What the lesson might be: The possibilities offered by representative democracy have become circumscribed to the point of vacuity. We are not even sold “high minded” lies anymore. Apparently as voters we don’t want to hear talk about freedom and equality, all we want is better service delivery. While this is packaged as pragmatic realism, it seems more to speak to a hollowing out of democracy and a narrowing of horizons. Words like transparency and accountability are thrown out in a ritualistic manner, token offerings to a sprit that has either left the building or never existed in the first place. Frankly, much of our official political discourse is based on pretty narrow and mean spirited assessment of human potential. Such an unattractive system is unlikely to inspire much enthusiasm but is also so deeply entrenched that is has become accepted as some kind of natural order. By at least offering an alternative to these terms we freaked out the established parties, even if they are loathe to admit it.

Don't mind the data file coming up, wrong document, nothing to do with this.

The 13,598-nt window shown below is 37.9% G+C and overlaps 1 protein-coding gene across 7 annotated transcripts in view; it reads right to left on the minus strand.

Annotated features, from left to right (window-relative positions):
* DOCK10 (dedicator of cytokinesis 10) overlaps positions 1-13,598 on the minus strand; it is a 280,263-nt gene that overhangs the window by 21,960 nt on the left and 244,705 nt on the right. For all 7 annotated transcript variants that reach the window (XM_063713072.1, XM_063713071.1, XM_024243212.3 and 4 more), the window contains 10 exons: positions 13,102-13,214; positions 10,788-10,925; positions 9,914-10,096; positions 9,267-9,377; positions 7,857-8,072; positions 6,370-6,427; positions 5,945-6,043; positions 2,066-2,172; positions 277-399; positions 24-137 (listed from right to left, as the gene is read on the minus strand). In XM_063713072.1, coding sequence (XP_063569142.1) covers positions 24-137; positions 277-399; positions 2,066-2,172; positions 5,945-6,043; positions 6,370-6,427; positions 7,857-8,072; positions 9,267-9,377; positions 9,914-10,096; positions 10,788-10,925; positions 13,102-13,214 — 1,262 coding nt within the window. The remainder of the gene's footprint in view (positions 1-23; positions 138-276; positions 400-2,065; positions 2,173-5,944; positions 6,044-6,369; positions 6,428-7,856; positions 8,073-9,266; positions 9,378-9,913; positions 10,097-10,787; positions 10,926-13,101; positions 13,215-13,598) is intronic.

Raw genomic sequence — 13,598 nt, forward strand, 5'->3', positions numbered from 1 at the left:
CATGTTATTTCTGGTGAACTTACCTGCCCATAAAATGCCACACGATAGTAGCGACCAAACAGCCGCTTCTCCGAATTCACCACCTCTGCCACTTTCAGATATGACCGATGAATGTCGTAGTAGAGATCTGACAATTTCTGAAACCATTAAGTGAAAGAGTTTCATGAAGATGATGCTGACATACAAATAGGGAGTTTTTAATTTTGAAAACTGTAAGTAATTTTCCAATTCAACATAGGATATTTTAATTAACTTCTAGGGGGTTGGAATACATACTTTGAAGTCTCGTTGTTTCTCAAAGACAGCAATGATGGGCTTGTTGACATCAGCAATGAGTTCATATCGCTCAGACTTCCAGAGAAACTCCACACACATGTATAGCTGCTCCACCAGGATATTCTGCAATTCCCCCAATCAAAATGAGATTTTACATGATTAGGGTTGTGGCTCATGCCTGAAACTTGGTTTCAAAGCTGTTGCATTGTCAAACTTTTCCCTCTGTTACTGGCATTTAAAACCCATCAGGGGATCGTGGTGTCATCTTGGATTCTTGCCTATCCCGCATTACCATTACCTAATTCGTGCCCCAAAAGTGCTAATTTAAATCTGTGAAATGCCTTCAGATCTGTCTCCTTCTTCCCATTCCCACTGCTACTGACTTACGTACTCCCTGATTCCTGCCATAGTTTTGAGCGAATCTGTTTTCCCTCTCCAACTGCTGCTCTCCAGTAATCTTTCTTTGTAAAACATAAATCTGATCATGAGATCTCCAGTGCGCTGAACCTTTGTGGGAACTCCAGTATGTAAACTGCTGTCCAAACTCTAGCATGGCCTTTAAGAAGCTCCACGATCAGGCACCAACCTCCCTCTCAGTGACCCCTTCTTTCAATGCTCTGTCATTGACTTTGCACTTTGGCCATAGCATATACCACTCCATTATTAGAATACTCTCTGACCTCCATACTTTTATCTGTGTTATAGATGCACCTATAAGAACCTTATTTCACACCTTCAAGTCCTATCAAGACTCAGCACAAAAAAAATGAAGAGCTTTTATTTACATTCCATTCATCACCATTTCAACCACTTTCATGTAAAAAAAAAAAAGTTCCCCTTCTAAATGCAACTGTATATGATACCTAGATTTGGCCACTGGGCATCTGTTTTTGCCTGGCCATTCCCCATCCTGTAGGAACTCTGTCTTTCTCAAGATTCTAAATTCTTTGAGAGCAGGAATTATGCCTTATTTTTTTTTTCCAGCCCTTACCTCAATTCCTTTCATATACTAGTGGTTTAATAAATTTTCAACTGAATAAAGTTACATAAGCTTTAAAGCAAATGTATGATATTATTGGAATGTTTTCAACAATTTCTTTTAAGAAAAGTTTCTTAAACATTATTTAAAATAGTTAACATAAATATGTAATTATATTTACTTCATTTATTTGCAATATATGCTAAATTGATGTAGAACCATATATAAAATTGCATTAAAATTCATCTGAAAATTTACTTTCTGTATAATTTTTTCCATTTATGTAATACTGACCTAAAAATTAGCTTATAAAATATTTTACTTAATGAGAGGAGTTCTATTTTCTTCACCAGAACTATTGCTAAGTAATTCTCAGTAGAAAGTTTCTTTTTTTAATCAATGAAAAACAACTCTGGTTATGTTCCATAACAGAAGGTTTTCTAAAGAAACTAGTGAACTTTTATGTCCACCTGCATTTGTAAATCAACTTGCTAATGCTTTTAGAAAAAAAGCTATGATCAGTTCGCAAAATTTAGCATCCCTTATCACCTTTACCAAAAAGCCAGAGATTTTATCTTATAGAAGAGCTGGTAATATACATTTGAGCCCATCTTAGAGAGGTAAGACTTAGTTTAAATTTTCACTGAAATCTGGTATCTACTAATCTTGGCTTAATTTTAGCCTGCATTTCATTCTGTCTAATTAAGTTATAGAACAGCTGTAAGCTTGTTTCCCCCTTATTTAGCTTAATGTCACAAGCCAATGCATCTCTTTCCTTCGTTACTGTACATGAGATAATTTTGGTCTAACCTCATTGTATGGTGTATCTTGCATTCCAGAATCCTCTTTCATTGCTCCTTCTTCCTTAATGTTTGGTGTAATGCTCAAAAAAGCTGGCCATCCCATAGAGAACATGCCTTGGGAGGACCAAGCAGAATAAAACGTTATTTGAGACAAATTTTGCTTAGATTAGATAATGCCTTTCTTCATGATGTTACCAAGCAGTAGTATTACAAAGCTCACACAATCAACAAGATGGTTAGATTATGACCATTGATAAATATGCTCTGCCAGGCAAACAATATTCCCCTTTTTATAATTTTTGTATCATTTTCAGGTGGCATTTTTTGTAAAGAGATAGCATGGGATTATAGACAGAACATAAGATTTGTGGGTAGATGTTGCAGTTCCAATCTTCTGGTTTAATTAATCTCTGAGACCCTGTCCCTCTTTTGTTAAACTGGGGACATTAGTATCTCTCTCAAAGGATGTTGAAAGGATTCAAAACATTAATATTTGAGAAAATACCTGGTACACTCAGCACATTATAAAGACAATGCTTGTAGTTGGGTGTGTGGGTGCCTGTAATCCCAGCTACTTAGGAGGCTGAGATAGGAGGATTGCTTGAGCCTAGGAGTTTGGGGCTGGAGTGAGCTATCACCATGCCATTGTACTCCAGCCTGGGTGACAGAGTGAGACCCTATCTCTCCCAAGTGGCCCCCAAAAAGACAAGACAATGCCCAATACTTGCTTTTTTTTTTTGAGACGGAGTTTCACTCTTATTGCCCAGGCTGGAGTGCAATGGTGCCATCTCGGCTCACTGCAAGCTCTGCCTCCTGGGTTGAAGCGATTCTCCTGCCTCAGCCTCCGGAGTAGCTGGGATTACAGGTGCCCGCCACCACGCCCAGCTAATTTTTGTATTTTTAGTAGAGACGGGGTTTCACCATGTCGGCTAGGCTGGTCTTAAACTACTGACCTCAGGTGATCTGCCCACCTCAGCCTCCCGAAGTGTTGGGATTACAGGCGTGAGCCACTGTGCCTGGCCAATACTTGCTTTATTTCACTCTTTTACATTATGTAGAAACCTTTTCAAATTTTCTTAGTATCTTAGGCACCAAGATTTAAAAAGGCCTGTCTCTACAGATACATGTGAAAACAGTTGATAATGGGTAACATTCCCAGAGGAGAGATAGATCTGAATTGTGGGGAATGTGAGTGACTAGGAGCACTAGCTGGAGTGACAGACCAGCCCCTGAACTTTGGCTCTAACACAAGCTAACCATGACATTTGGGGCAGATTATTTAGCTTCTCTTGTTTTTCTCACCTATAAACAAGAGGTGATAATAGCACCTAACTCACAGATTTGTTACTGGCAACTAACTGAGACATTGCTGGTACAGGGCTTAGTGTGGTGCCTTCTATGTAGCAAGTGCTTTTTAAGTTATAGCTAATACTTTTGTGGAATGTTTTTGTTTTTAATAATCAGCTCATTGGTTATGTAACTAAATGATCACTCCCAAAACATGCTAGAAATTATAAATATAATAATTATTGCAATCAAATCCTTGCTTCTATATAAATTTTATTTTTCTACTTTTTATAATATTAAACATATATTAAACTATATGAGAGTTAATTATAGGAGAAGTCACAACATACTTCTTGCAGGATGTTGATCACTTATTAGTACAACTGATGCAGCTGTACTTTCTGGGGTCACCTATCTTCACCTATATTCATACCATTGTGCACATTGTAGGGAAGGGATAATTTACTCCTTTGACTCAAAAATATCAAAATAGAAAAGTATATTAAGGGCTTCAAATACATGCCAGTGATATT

8. Politics is tricky.

Before this campaign, I had a very simplistic picture of how power operates: bad elites versus ordinary people. It’s essentially that but there’s a lot more to it. For one thing “ordinary people” aren’t a solid unchanging mass. People disagree. They have opinions. They change. You can’t count on automatic support just because you believe you have the right idea. People are smarter than that. They need convincing.

Even my fellow students were resistant, sceptical and in some cases outright hostile to the SSJ. They often rejected our proposals. People our own age. It was a powerful political lesson. In one of our public forums, someone said they would be rather be lied to by a suit than try out an untested new arrangement.